Josiah Conder (17 September 1789 – 27 December 1855), was an abolitionist, author and hymn-writer. A correspondent of Robert Southey and well-connected to Romantic authors of his day, he was editor of the British literary magazine The Eclectic Review , the Nonconformist and abolitionist newspaper The Patriot, the author of romantic verses, poetry, and many popular hymns that survive to this day. His most ambitious non-fiction work was the thirty-volume worldwide geographical tome The Modern Traveller; and his best-selling compilation book The Congregational Hymn Book. Conder was a prominent London Congregationalist, an abolitionist, and took an active part in seeking to repeal British anti-Jewish laws.
The fourth son of Thomas Conder, an active Nonconformist who worked in the City of London as an engraver and bookseller, Josiah was born on 17 September 1789 at his father's bookshop in Falcon Street. His grandfather was Dr John Conder, a Dissenting minister and President of Homerton College and his uncle was James Conder the coin collector.
In his infancy, Josiah lost the vision in one eye due to smallpox. He was sent a few miles north of the City of London to the village of Hackney, for electrical treatment, a technique believed to be able to prevent the disease from spreading to also cause blindness in his other eye. He recovered, and continued to be educated at a dissenting academy in Hackney village, under the tutorship of the Reverend Mr. Palmer.
At the age of ten his first essay were published in 'The Monthly Preceptor', and on reaching fifteen, he began work as an assistant in his family's City bookshop. On reaching the age of 21 (in 1811), he took over the family business. A short time later, Josiah married Joan Elizabeth Thomas ('Eliza Thomas'), one of his circle of friends with whom he had initially formed a literary association in 1810 to jointly contribute to the book, The Associate Minstrels. She continued to write after her marriage, for example contributing two short narratives 'On the Ausonia Butterfly flying over the Summit of Mont Blanc' and 'The Air Orchis' to The Christian Keepsake in 1837.
Josiah Conder's work at the bookshop soon came to an end (c.1819), after wider recognition of his literary talents had led to him being offered the editorship of The Eclectic Review, a prestigious literary journal that he continued to edit for twenty years (1814–37). With strong Congregational links, he was also invited to edit The Patriot, a newspaper that espoused nonconformist and evangelical causes, and for which he was editor for twenty-three years (1832–55).[ citation needed ]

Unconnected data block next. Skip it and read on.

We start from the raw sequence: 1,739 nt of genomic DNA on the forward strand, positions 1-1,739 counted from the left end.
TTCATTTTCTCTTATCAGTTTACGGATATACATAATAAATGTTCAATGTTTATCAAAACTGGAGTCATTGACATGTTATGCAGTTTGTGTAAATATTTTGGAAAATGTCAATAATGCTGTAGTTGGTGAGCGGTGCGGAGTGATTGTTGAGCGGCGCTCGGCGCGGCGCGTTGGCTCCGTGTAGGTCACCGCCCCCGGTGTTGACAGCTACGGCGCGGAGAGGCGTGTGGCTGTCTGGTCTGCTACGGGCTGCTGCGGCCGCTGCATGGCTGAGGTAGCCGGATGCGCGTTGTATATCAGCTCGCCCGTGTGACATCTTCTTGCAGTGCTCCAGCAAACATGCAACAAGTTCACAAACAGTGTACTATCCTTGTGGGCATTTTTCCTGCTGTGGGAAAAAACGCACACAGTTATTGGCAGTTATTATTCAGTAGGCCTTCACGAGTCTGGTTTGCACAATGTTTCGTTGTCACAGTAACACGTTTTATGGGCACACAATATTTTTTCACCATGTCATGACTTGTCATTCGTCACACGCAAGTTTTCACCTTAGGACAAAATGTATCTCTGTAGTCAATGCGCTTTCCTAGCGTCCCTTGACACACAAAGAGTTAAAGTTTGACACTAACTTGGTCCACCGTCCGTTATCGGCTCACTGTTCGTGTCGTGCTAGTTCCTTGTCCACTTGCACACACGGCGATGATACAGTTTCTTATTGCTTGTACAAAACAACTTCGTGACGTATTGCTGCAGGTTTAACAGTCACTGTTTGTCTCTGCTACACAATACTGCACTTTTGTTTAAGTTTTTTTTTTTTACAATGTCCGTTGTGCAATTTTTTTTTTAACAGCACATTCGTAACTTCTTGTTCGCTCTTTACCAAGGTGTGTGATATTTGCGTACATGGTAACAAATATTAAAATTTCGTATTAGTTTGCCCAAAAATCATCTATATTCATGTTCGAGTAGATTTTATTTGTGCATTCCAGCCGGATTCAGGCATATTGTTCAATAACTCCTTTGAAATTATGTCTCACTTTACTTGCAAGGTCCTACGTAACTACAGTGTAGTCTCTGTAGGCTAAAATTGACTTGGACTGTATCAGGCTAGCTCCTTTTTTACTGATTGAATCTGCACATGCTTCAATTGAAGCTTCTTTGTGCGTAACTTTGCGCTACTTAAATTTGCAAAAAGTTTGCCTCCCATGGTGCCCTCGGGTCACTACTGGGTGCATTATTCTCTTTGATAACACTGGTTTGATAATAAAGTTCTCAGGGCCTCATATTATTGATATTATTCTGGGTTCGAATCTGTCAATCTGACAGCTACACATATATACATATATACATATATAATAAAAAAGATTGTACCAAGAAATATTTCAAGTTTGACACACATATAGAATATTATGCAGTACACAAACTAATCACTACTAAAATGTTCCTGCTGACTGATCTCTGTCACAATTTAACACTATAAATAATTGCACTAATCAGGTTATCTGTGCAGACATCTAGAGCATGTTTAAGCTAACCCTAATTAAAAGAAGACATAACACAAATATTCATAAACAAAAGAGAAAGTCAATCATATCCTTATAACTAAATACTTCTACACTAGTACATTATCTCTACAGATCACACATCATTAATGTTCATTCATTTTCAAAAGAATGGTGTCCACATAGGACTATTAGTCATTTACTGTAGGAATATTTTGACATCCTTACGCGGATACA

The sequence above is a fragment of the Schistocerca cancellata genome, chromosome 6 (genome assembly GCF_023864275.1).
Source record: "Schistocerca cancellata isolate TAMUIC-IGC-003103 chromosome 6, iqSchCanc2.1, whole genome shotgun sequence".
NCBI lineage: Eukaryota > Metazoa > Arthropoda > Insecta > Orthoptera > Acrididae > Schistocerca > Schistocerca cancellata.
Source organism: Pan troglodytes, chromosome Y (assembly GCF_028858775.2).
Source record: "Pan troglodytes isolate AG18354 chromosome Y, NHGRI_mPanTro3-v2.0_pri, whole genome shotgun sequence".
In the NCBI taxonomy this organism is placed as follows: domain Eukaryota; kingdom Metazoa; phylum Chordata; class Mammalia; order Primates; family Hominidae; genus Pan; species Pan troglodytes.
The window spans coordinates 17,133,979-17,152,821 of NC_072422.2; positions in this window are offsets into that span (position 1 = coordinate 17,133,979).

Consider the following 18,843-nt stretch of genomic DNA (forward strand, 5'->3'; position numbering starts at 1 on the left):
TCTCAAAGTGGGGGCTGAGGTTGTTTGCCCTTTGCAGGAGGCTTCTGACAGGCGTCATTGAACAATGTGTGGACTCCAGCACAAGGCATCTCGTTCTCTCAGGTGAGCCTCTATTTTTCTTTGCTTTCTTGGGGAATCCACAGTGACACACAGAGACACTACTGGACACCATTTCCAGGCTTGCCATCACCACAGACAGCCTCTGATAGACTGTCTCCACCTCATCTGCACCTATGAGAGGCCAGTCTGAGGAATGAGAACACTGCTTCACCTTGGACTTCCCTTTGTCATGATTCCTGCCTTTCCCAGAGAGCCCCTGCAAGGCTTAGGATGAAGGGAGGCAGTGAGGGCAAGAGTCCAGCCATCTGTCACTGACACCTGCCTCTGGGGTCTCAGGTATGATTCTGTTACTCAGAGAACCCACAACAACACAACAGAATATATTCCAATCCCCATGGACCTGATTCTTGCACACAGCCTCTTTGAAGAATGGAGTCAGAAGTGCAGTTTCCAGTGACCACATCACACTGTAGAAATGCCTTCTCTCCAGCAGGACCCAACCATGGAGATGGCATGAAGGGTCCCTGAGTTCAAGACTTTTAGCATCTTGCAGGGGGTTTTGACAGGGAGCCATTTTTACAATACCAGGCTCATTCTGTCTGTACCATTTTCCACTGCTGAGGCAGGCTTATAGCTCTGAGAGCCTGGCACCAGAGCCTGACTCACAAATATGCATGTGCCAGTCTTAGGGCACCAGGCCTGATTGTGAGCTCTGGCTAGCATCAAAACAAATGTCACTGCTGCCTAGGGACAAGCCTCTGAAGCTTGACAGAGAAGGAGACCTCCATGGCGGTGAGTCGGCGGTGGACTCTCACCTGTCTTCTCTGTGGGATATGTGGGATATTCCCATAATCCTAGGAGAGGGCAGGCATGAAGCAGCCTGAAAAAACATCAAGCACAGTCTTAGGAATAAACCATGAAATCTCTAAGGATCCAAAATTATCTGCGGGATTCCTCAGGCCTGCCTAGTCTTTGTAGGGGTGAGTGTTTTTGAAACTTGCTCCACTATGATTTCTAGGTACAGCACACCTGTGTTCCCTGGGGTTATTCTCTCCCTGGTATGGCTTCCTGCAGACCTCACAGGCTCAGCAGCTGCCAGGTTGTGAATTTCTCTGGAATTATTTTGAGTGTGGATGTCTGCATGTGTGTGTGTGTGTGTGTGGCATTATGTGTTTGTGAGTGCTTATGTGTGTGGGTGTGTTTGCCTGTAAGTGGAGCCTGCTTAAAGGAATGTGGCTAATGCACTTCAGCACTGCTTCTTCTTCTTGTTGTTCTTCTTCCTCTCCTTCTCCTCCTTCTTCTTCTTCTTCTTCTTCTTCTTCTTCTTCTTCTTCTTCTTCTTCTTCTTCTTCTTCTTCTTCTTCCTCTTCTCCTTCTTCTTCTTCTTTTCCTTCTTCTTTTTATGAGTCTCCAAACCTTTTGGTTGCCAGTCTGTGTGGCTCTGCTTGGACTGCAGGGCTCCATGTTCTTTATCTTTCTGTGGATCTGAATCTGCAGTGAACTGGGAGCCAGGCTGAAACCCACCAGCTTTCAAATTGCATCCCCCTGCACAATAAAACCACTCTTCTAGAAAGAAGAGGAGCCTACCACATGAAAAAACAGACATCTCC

The Choir & The Oratory or Praise & Prayer, became noted for one poem, 'The Apocalypse', which earned him a place in English Romantic literature; its popularity prompted him to pen the commentary, The Harmony of History with Prophecy, and Explanation of the Apocalypse for the more interested of his readers.
Considered to reflect his evangelical and liberal, nondenominational, outlook, these hymns were widely adopted by churches and chapels throughout the western world. By the early twentieth century, some seventy years after his death, one biographer noted that more of Josiah Conder's hymns were in common use in Britain and the USA, than those of any other Congregational author except for the great Dr Isaac Watts and his friend Philip Doddridge.[ citation needed ]
Josiah Conder's political work included a tract on the superior value of free labour over slave labour. In 1839 he became a founding Committee Member of the British and Foreign Anti-Slavery Society, which after a merge with the Aborigines' Protection Society and several changes of name is today known as Anti-Slavery International. In this role he was an organiser of, and delegate to, the world's first Anti-slavery convention, which was held in London in 1840 – an event depicted in a large painting by Benjamin Haydon that hangs in the National Portrait Gallery, London.His poem 'The Last Night of Slavery' dated 1 August 1834, evoking the horrors of the middle passage, was published in his collection, The Choir and the Oratory, or Praise and Prayer, 1837. It was republished in the anthology, Slavery, Abolition and Emancipation: writings in the British Romantic Period (London: Pickering & Chatto) in 1999. Josiah Conder's Biographical Sketch of the Late Thomas Pringle , the Secretary of the Anti-Slavery Society, was published in 1835, and widely sold bound together with Thomas Pringle's own Narrative of a Residence in South Africa (1834).